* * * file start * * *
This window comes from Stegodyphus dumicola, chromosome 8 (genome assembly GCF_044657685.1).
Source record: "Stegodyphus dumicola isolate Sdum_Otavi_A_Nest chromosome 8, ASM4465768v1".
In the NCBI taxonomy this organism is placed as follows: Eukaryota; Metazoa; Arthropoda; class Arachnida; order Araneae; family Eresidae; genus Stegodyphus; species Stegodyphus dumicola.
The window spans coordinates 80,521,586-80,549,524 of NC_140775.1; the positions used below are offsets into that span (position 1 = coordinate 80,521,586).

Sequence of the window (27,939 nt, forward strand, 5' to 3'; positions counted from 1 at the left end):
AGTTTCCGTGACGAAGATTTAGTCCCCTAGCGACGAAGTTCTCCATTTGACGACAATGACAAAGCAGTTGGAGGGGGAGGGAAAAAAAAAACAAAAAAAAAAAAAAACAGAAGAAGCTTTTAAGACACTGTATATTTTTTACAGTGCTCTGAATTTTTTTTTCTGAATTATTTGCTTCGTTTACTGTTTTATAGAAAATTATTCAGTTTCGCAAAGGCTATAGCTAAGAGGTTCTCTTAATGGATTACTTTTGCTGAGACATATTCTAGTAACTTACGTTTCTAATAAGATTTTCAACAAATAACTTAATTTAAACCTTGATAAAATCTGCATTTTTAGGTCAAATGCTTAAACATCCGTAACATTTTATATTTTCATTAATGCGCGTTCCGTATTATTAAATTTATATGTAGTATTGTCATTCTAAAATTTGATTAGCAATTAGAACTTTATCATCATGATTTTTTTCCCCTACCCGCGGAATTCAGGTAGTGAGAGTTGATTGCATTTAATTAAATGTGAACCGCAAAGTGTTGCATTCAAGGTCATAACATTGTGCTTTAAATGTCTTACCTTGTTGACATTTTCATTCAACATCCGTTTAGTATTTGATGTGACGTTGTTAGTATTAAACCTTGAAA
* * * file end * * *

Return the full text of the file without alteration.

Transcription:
This window comes from Stegodyphus dumicola, chromosome 8 (genome assembly GCF_044657685.1).
Source record: "Stegodyphus dumicola isolate Sdum_Otavi_A_Nest chromosome 8, ASM4465768v1".
In the NCBI taxonomy this organism is placed as follows: Eukaryota; Metazoa; Arthropoda; class Arachnida; order Araneae; family Eresidae; genus Stegodyphus; species Stegodyphus dumicola.
The window spans coordinates 80,521,586-80,549,524 of NC_140775.1; the positions used below are offsets into that span (position 1 = coordinate 80,521,586).

Sequence of the window (27,939 nt, forward strand, 5' to 3'; positions counted from 1 at the left end):
AGTTTCCGTGACGAAGATTTAGTCCCCTAGCGACGAAGTTCTCCATTTGACGACAATGACAAAGCAGTTGGAGGGGGAGGGAAAAAAAAAACAAAAAAAAAAAAAAACAGAAGAAGCTTTTAAGACACTGTATATTTTTTACAGTGCTCTGAATTTTTTTTTCTGAATTATTTGCTTCGTTTACTGTTTTATAGAAAATTATTCAGTTTCGCAAAGGCTATAGCTAAGAGGTTCTCTTAATGGATTACTTTTGCTGAGACATATTCTAGTAACTTACGTTTCTAATAAGATTTTCAACAAATAACTTAATTTAAACCTTGATAAAATCTGCATTTTTAGGTCAAATGCTTAAACATCCGTAACATTTTATATTTTCATTAATGCGCGTTCCGTATTATTAAATTTATATGTAGTATTGTCATTCTAAAATTTGATTAGCAATTAGAACTTTATCATCATGATTTTTTTCCCCTACCCGCGGAATTCAGGTAGTGAGAGTTGATTGCATTTAATTAAATGTGAACCGCAAAGTGTTGCATTCAAGGTCATAACATTGTGCTTTAAATGTCTTACCTTGTTGACATTTTCATTCAACATCCGTTTAGTATTTGATGTGACGTTGTTAGTATTAAACCTTGAAA